A wavefront is expected to be smooth and continuous, because the principle of the detection method is that each lenslet will focus a small portion of the wavefront, in order to determine a single slope for that region of the wavefront. Any fluctuations of the slope over a lenslet will thus not be recorded, and this may also lead to an error in the average slope value. A discontinuity in the wavefront, such as a step for a diffractive lens or a Fresnel lens, is not expected at all by the detecting methods of current wavefront detectors.
A Fresnel lens is a useful example to consider before discussing diffractive lenses. A Fresnel lens is a monofocal lens where the bulk of the lens has been removed by shifting the lens surface in the axial direction. These shifts are usually at arbitrary to locations, and they usually have arbitrary optical delays.
The CrystalWave system measures IDLs in a single pass configuration at 550 nm, with the IOL in a simple wet cell (see
The principle of the measurement for a multifocal lens, such as the ReSTOR lens, is the same as that for a monofocal lens in CrystalWave, where the wavefront is relayed from the exit pupil of the lens to a wavefront detector. The step discontinuities in the wavefront will tend to diffract light out of the system, but most of the light will be transferred as long as there are no small apertures in the relay system.
An alternative way to evaluate the optical system is to consider the two wavefronts that are created for the two primary powers of the lens 34. In
In a system such as CrystalWave there are many lenslets across the central zone, with fewer and fewer lenslets across the zones further out as they get narrower. This is the local wavefront of the lens, however, and it does not directly provide information about either of the two lens powers.
In practice, a zone boundary would rarely bisect the lenslet aperture exactly, and the zones of the ReSTOR lens only have similar slopes for the central zones. The interpretation of lenslet data where a zone boundary is included is complicated. A double spot will not always be present, and sometimes the spot will just appear to be blurred.
In accordance with the teachings of this invention, a small aperture was placed in the CrystalWave relay system 34 to act as a spatial filter to filter out the higher diffraction orders. When the light was primarily from the base power of the lens, with the other light blocked by the aperture surround, the wavefront output from the system became more like a single wavefront. CrystalWave also has a camera that images the lens itself through the relay system, which also showed the effect of filtering.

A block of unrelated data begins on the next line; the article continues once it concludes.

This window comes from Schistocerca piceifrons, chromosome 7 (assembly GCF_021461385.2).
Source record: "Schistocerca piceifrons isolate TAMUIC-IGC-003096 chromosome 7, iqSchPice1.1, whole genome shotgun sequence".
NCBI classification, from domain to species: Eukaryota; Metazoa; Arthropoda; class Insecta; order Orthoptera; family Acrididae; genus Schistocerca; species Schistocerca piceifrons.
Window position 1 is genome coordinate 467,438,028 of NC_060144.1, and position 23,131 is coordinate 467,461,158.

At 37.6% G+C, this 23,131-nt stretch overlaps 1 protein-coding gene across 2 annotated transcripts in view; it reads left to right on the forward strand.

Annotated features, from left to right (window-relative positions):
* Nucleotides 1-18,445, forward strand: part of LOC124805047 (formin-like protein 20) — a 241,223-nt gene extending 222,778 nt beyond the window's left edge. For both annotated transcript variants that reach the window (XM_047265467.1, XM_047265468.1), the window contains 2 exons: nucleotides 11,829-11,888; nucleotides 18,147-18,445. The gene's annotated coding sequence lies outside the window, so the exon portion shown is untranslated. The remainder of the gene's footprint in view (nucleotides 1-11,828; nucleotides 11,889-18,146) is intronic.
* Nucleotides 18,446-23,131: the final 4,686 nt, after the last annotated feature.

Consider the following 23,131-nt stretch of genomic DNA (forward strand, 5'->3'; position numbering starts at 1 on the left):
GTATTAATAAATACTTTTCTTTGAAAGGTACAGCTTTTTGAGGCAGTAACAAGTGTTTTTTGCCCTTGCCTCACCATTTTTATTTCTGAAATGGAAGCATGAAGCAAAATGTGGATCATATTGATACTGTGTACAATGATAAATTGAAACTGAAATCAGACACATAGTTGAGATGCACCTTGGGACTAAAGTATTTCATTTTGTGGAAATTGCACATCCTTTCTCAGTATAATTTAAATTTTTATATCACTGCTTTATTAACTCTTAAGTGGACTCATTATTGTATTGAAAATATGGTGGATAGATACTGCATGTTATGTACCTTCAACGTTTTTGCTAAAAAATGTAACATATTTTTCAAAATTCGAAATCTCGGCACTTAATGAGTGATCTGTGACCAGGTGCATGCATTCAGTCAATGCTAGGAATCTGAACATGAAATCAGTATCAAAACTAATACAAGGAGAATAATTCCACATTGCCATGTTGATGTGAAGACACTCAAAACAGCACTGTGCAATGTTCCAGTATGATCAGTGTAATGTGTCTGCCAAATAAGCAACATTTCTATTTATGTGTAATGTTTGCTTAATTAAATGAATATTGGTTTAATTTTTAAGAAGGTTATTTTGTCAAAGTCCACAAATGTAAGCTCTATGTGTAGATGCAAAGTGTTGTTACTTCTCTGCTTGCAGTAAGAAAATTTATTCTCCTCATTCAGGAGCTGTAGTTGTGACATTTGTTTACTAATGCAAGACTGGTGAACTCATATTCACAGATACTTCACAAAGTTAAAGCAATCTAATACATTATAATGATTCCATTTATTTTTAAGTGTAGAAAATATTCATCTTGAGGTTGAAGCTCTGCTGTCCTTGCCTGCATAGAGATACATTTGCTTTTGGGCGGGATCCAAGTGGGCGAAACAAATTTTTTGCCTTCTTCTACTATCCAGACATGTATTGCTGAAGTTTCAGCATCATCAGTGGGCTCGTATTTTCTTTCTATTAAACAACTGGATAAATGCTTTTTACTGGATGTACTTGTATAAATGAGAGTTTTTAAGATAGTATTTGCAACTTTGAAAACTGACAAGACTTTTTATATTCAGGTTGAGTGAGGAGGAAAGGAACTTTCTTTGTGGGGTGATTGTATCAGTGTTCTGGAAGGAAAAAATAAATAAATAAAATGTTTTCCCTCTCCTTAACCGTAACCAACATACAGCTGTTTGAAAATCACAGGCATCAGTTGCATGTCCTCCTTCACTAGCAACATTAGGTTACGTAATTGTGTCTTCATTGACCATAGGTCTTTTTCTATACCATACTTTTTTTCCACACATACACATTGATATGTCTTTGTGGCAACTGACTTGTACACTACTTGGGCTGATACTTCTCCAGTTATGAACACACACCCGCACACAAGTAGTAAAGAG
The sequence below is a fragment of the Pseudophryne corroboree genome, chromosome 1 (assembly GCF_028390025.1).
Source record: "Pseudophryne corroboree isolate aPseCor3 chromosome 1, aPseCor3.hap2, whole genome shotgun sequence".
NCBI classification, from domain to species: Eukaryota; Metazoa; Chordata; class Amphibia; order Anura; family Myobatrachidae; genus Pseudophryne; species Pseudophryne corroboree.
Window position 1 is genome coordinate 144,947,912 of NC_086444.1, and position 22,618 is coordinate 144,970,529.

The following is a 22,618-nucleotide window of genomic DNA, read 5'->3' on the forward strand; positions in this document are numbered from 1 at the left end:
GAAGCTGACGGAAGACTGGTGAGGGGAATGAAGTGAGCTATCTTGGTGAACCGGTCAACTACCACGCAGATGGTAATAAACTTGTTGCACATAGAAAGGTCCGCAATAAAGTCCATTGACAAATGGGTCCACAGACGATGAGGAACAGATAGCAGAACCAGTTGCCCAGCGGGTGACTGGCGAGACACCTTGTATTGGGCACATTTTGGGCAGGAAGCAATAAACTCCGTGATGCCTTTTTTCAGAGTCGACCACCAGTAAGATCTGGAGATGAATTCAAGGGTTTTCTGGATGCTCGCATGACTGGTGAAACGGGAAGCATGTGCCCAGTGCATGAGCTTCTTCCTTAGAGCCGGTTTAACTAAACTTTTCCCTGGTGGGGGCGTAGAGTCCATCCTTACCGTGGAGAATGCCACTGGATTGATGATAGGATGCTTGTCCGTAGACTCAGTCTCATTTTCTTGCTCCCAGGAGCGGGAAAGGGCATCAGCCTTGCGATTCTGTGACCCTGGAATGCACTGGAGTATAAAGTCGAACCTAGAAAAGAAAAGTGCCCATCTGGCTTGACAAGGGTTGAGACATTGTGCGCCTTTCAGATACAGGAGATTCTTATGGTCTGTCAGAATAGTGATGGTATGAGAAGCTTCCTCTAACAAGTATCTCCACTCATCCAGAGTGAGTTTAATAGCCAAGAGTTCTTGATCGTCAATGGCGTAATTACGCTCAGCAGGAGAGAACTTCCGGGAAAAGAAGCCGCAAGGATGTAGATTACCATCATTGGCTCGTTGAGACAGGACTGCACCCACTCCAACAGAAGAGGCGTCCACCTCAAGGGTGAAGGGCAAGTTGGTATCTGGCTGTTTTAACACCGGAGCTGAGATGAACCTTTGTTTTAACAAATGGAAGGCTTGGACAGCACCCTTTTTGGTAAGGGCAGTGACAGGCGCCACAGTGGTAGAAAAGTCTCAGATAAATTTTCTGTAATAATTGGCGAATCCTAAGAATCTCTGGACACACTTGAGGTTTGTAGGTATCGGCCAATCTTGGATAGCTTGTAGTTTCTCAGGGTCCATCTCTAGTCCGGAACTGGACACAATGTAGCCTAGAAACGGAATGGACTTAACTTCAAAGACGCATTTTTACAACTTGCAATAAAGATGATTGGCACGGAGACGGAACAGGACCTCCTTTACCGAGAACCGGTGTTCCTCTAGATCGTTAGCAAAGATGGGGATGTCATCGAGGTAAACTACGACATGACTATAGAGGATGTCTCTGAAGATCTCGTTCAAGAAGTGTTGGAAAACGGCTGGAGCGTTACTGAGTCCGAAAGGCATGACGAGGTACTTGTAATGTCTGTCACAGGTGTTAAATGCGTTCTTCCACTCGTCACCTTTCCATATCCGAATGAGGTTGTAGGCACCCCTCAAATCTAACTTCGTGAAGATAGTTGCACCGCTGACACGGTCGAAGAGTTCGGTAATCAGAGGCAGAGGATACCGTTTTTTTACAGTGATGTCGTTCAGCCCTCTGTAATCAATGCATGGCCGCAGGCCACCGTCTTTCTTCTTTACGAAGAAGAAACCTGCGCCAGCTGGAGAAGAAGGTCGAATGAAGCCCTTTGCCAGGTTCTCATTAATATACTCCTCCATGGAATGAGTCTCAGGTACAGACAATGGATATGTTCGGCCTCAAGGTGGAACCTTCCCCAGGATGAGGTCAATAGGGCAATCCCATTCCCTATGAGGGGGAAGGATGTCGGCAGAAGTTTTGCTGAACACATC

ReSTOR lenses were also measured on the LADARWave system, manufactured is by Alcon Laboratories, of Fort Worth, Tex. The LADARWave system uses a wavelength of 830 nm, and a double-pass system. The longer wavelength changes the diffraction efficiency of the lens into different diffraction orders, with most of the light going into the base lens power. On close inspection, distortion of the array of spots can also be seen.
Further evaluation was done by modeling the ReSTOR lens in ASAP and evaluating the image of a lenslet. The LADARWave system lenslets are much larger than those of the CrystalWave system, and a single lenslet will typically include two or more zones. The optical system is depicted in
It is clear that existing wavefront systems are trying to measure the total wavefront, and not the actual wavefront of interest (that of the distance power of the lens). The present invention shows that although the wavefront is divided into the two primary wavefronts in the relay system, these components interfere again at the lenslet plane to reconstruct the original complex wavefront that started out at the lens.
Although the present invention has been described in detail herein with reference to the illustrated embodiments, it should be understood that the description is by way of example only and is not to be construed in a limiting sense. It is to be further understood, therefore, that numerous changes in the details of the embodiments of this invention and additional embodiments of this invention will be apparent to, and may be made by, persons of ordinary skill in the art having reference to this description. It is contemplated that all such changes and additional embodiments are within the spirit and true scope of this invention as claimed below.